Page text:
Tribeca’s cobble-stoned streets, riverside restaurants, boutiques and skyrocketing real estate prices paint a picture of grandeur. The neighborhood is one of the wealthiest in the country with a median household income is $201,050, according to the U.S. Census Bureau data.
For the 5 percent of Tribeca residents below the poverty line, however, this abundance of wealth is just a number, a disheartening reminder of what they don’t have. Many of these residents turn to The New York City Rescue Mission, the oldest mission in America, for help.
At the corner of Lafayette and White Street around 5 p.m. on Thursday, a line starts outside the Mission and extends around the block. Friends chat and catch up as they wait to sign in. The Mission provides a daily hot dinner, a bed, and clothing to those in need. And for the first time in 142 years, the Mission now provides shelter for women in the newly constructed women-only dorm.
Many of the employees at the mission have experienced homelessness themselves. Tim Weal, 57, is an employee who knows what it’s like to have nowhere to sleep at night.
“I was actually pretty well educated for someone who came from a poor background,” Weal said. “But sometimes when you’re smart, you get lonely.” To stave off the loneliness Weal said he started hanging out with guys from his neighborhood. And he started to drink.
One day in 1994, Weal woke up with the shakes, he said. “It goes from wanting a drink to needing a drink because that’s the only way your hands will stop shaking,” he said. “And alcohol becomes king.”
Weal tried to hide is problem, he said. But eventually his girlfriend left him. His boss fired him. And when he no longer qualified for unemployment benefits, his landlord evicted him. Weal said he tried AA but found that it wasn’t right for him.
“AA meetings make me want to go out and have a drink,” he said. “Those people are depressing.”
Weal went to the Beth Israel Medical Center for treatment and emerged clean but with nowhere to live. “So I walked the streets of New York every day for seven months,” he said. “I know every soup kitchen in the city.”
In November of that year, Weal found the Bowery Mission. He got back on track and become a Fire Safety Director. He said he started making good money and soon forgot about God.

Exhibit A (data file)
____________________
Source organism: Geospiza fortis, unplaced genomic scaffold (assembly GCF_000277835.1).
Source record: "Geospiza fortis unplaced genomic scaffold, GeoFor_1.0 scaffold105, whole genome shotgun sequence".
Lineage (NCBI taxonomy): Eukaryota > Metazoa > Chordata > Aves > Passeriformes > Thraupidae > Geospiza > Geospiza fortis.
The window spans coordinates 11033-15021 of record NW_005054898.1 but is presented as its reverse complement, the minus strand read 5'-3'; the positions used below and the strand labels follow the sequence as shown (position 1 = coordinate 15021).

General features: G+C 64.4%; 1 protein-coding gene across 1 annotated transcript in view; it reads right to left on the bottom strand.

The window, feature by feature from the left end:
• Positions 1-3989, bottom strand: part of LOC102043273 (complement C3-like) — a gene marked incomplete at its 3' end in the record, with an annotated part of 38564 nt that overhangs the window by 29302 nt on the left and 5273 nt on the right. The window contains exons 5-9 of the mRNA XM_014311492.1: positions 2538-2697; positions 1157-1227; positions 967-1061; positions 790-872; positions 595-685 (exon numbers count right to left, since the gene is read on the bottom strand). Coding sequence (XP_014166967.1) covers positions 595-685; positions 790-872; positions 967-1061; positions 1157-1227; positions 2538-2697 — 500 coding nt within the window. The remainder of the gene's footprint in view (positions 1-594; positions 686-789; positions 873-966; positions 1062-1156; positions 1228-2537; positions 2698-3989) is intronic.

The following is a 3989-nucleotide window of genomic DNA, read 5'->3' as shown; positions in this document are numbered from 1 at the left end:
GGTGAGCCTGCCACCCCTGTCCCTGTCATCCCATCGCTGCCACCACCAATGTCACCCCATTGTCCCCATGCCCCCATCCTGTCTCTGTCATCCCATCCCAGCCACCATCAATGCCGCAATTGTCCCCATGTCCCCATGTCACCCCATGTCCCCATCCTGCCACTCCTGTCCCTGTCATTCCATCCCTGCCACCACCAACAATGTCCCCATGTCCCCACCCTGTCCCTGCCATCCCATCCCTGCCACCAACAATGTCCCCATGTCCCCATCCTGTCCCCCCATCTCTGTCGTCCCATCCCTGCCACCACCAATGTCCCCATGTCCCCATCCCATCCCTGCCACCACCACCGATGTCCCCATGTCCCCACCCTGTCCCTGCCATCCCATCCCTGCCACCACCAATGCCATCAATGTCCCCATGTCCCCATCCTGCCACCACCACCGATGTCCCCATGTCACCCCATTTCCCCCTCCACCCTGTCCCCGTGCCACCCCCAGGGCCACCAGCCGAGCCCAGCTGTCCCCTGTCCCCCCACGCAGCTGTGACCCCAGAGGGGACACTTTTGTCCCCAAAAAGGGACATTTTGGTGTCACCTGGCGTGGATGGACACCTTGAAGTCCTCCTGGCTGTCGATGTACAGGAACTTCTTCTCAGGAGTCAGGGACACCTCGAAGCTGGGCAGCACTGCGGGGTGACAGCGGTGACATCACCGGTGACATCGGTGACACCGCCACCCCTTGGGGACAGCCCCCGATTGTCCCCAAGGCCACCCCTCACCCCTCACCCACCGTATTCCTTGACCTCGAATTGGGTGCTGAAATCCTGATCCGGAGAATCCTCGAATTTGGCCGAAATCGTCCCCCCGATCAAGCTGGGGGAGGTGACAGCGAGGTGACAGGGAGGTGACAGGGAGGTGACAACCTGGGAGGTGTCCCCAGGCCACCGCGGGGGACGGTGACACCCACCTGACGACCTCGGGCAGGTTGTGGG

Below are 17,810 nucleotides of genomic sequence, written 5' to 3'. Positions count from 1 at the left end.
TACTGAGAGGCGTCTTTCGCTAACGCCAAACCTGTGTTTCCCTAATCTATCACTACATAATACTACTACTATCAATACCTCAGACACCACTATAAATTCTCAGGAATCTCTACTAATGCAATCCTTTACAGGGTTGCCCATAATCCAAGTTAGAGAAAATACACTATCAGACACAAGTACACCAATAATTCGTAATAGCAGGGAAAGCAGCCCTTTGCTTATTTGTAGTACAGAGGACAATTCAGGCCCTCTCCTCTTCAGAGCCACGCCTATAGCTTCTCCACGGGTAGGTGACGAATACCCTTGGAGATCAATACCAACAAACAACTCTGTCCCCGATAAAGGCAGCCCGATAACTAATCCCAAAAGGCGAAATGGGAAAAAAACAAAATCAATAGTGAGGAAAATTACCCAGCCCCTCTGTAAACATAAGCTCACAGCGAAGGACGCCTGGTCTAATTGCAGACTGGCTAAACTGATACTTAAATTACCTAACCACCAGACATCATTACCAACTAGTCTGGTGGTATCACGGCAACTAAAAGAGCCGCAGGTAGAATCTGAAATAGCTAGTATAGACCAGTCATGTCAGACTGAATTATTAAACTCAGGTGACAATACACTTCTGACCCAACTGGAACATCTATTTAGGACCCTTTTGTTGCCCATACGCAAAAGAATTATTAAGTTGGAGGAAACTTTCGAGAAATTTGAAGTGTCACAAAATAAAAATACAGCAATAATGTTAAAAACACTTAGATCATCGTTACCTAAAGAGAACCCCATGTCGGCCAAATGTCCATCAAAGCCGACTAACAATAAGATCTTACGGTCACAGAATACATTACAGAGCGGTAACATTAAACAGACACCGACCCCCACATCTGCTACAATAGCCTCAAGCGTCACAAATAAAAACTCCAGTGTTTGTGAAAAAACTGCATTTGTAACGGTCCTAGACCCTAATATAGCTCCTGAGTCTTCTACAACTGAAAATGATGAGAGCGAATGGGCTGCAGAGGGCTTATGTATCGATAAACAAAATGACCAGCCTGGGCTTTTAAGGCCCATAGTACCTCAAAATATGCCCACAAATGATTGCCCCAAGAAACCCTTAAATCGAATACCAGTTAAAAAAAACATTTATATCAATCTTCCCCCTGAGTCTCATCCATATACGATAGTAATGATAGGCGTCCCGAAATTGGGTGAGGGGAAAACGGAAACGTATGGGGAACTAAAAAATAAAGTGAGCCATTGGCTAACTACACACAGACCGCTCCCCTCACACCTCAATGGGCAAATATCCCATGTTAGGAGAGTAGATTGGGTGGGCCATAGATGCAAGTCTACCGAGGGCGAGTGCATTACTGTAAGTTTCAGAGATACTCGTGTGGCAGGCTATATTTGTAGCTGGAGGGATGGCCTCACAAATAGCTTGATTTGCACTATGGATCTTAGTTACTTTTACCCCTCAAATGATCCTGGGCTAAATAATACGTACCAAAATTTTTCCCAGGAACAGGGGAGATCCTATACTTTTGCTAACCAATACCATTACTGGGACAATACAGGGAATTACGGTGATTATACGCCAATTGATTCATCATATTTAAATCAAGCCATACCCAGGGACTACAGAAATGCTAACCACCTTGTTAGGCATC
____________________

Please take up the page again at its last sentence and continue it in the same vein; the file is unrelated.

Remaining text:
“You forget what saved your life,” Weal said. And after 16 years sober, Weal started to drink again, he said. “But this time, I knew where to go,” he said. Weal joined the Mission rehabilitation program and three years ago, Executive Director Mayes offered him a job.
“The Lord said to me, Tim, this is where you’re supposed to be,” Weal said.
The Women’s Program Director Marianne Friedman said having faced her own hardships makes it easier for Mission residents to trust her.
“I tell them I’ve walked through the same path of darkness,” she said. “I give them my testimony and it gives them that tiny mustard seed of hope.”
Winona Morris, 44, is one of the women who now seeks shelter at the Mission. She said she comes every day.
“I give this place a major A plus,” she said. “I love it.”
Morris came to New York when she was 21. She started doing drugs and found herself living on the street, sleeping in cardboard boxes when she couldn’t find shelter. Morris said she’s glad for the bed at Mission.
“Out there, I’ve been raped, I’ve been spit on, I pan handle to have money in my pocket,” she said. “But right here, this is safe. This is a safe haven.”
Intake Coordinator Martin Bowman, 62, who has two masters degrees from Columbia and also experienced homelessness, said helping people is not as easy as giving them a place to sleep and food to eat.
“You got to break all these old habits. Dysfunction is all they know,” he said. “My heart aches for them.”